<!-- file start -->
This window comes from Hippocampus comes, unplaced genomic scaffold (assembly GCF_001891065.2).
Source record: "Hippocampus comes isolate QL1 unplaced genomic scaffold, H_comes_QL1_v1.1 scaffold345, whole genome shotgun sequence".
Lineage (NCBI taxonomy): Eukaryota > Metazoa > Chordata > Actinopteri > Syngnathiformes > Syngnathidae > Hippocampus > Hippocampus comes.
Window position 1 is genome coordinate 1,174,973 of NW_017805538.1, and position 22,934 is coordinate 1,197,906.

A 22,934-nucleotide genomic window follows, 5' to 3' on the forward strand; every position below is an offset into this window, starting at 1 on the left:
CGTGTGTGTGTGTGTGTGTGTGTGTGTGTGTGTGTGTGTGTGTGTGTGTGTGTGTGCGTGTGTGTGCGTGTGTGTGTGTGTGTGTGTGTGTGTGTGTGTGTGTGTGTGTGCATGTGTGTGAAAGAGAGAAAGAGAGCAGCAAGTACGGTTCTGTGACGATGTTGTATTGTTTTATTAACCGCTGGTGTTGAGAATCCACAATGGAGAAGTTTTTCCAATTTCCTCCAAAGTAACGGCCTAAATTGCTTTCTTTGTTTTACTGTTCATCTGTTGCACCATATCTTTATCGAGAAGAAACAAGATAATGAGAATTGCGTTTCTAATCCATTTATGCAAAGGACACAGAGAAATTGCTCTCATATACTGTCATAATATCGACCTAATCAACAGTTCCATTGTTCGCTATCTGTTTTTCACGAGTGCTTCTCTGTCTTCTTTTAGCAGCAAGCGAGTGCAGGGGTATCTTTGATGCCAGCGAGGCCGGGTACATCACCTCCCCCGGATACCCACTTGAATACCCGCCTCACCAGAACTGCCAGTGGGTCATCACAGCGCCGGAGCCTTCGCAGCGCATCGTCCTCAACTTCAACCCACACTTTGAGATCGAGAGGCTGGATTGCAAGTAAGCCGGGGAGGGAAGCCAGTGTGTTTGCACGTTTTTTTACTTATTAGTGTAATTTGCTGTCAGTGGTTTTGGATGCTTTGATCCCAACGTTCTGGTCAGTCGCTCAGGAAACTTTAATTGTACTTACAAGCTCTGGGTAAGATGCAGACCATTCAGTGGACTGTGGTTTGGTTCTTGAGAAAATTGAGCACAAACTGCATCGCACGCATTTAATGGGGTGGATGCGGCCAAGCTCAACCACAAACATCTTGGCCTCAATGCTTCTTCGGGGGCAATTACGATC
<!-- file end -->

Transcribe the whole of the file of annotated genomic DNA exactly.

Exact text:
This window comes from Hippocampus comes, unplaced genomic scaffold (assembly GCF_001891065.2).
Source record: "Hippocampus comes isolate QL1 unplaced genomic scaffold, H_comes_QL1_v1.1 scaffold345, whole genome shotgun sequence".
Lineage (NCBI taxonomy): Eukaryota > Metazoa > Chordata > Actinopteri > Syngnathiformes > Syngnathidae > Hippocampus > Hippocampus comes.
Window position 1 is genome coordinate 1,174,973 of NW_017805538.1, and position 22,934 is coordinate 1,197,906.

A 22,934-nucleotide genomic window follows, 5' to 3' on the forward strand; every position below is an offset into this window, starting at 1 on the left:
CGTGTGTGTGTGTGTGTGTGTGTGTGTGTGTGTGTGTGTGTGTGTGTGTGTGTGTGCGTGTGTGTGCGTGTGTGTGTGTGTGTGTGTGTGTGTGTGTGTGTGTGTGTGTGCATGTGTGTGAAAGAGAGAAAGAGAGCAGCAAGTACGGTTCTGTGACGATGTTGTATTGTTTTATTAACCGCTGGTGTTGAGAATCCACAATGGAGAAGTTTTTCCAATTTCCTCCAAAGTAACGGCCTAAATTGCTTTCTTTGTTTTACTGTTCATCTGTTGCACCATATCTTTATCGAGAAGAAACAAGATAATGAGAATTGCGTTTCTAATCCATTTATGCAAAGGACACAGAGAAATTGCTCTCATATACTGTCATAATATCGACCTAATCAACAGTTCCATTGTTCGCTATCTGTTTTTCACGAGTGCTTCTCTGTCTTCTTTTAGCAGCAAGCGAGTGCAGGGGTATCTTTGATGCCAGCGAGGCCGGGTACATCACCTCCCCCGGATACCCACTTGAATACCCGCCTCACCAGAACTGCCAGTGGGTCATCACAGCGCCGGAGCCTTCGCAGCGCATCGTCCTCAACTTCAACCCACACTTTGAGATCGAGAGGCTGGATTGCAAGTAAGCCGGGGAGGGAAGCCAGTGTGTTTGCACGTTTTTTTACTTATTAGTGTAATTTGCTGTCAGTGGTTTTGGATGCTTTGATCCCAACGTTCTGGTCAGTCGCTCAGGAAACTTTAATTGTACTTACAAGCTCTGGGTAAGATGCAGACCATTCAGTGGACTGTGGTTTGGTTCTTGAGAAAATTGAGCACAAACTGCATCGCACGCATTTAATGGGGTGGATGCGGCCAAGCTCAACCACAAACATCTTGGCCTCAATGCTTCTTCGGGGGCAATTACGATC